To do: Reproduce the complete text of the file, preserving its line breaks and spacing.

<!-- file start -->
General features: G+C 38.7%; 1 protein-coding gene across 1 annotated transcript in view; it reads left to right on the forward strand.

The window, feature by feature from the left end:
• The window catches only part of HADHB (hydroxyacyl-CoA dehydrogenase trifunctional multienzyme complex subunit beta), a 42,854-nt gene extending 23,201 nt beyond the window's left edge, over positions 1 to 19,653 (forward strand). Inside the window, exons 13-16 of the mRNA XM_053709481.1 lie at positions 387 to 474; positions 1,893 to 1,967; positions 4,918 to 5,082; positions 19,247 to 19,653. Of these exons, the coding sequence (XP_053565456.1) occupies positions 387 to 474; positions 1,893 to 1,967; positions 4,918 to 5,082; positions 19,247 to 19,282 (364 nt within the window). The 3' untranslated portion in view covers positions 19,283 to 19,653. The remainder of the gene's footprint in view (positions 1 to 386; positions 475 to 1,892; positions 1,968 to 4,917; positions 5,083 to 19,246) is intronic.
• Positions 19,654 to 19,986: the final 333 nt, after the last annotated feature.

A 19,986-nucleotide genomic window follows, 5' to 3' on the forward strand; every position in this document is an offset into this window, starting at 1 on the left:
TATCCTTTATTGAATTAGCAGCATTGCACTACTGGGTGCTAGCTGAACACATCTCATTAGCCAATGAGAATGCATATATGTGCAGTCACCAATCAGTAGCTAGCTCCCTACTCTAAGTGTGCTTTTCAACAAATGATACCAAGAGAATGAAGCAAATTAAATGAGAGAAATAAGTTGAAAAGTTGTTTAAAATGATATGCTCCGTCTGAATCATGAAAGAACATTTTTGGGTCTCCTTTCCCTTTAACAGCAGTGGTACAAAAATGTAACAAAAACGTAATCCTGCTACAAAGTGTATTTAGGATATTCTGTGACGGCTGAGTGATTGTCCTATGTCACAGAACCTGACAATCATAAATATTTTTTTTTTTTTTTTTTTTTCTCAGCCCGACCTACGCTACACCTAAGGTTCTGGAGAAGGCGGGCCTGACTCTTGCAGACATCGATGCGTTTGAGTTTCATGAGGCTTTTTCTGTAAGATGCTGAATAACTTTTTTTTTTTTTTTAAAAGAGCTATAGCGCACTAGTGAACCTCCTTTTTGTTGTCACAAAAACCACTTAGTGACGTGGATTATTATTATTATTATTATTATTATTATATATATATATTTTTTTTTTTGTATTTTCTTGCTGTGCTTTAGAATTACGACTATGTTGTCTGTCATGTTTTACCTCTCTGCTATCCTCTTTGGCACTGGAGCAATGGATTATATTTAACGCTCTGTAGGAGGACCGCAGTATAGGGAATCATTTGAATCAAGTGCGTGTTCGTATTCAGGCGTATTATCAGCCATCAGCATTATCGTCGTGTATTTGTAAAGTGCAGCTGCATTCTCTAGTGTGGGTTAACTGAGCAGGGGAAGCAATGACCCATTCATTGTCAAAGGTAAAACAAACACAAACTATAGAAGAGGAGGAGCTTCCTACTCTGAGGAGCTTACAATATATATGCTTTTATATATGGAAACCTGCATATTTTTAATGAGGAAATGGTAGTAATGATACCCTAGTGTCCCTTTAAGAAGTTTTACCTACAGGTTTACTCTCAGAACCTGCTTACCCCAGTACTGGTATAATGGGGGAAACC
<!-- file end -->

General features: G+C 38.7%; 1 protein-coding gene across 1 annotated transcript in view; it reads left to right on the forward strand.

The window, feature by feature from the left end:
• The window catches only part of HADHB (hydroxyacyl-CoA dehydrogenase trifunctional multienzyme complex subunit beta), a 42,854-nt gene extending 23,201 nt beyond the window's left edge, over positions 1 to 19,653 (forward strand). Inside the window, exons 13-16 of the mRNA XM_053709481.1 lie at positions 387 to 474; positions 1,893 to 1,967; positions 4,918 to 5,082; positions 19,247 to 19,653. Of these exons, the coding sequence (XP_053565456.1) occupies positions 387 to 474; positions 1,893 to 1,967; positions 4,918 to 5,082; positions 19,247 to 19,282 (364 nt within the window). The 3' untranslated portion in view covers positions 19,283 to 19,653. The remainder of the gene's footprint in view (positions 1 to 386; positions 475 to 1,892; positions 1,968 to 4,917; positions 5,083 to 19,246) is intronic.
• Positions 19,654 to 19,986: the final 333 nt, after the last annotated feature.

A 19,986-nucleotide genomic window follows, 5' to 3' on the forward strand; every position in this document is an offset into this window, starting at 1 on the left:
TATCCTTTATTGAATTAGCAGCATTGCACTACTGGGTGCTAGCTGAACACATCTCATTAGCCAATGAGAATGCATATATGTGCAGTCACCAATCAGTAGCTAGCTCCCTACTCTAAGTGTGCTTTTCAACAAATGATACCAAGAGAATGAAGCAAATTAAATGAGAGAAATAAGTTGAAAAGTTGTTTAAAATGATATGCTCCGTCTGAATCATGAAAGAACATTTTTGGGTCTCCTTTCCCTTTAACAGCAGTGGTACAAAAATGTAACAAAAACGTAATCCTGCTACAAAGTGTATTTAGGATATTCTGTGACGGCTGAGTGATTGTCCTATGTCACAGAACCTGACAATCATAAATATTTTTTTTTTTTTTTTTTTTTCTCAGCCCGACCTACGCTACACCTAAGGTTCTGGAGAAGGCGGGCCTGACTCTTGCAGACATCGATGCGTTTGAGTTTCATGAGGCTTTTTCTGTAAGATGCTGAATAACTTTTTTTTTTTTTTTAAAAGAGCTATAGCGCACTAGTGAACCTCCTTTTTGTTGTCACAAAAACCACTTAGTGACGTGGATTATTATTATTATTATTATTATTATTATATATATATATTTTTTTTTTTGTATTTTCTTGCTGTGCTTTAGAATTACGACTATGTTGTCTGTCATGTTTTACCTCTCTGCTATCCTCTTTGGCACTGGAGCAATGGATTATATTTAACGCTCTGTAGGAGGACCGCAGTATAGGGAATCATTTGAATCAAGTGCGTGTTCGTATTCAGGCGTATTATCAGCCATCAGCATTATCGTCGTGTATTTGTAAAGTGCAGCTGCATTCTCTAGTGTGGGTTAACTGAGCAGGGGAAGCAATGACCCATTCATTGTCAAAGGTAAAACAAACACAAACTATAGAAGAGGAGGAGCTTCCTACTCTGAGGAGCTTACAATATATATGCTTTTATATATGGAAACCTGCATATTTTTAATGAGGAAATGGTAGTAATGATACCCTAGTGTCCCTTTAAGAAGTTTTACCTACAGGTTTACTCTCAGAACCTGCTTACCCCAGTACTGGTATAATGGGGGAAACC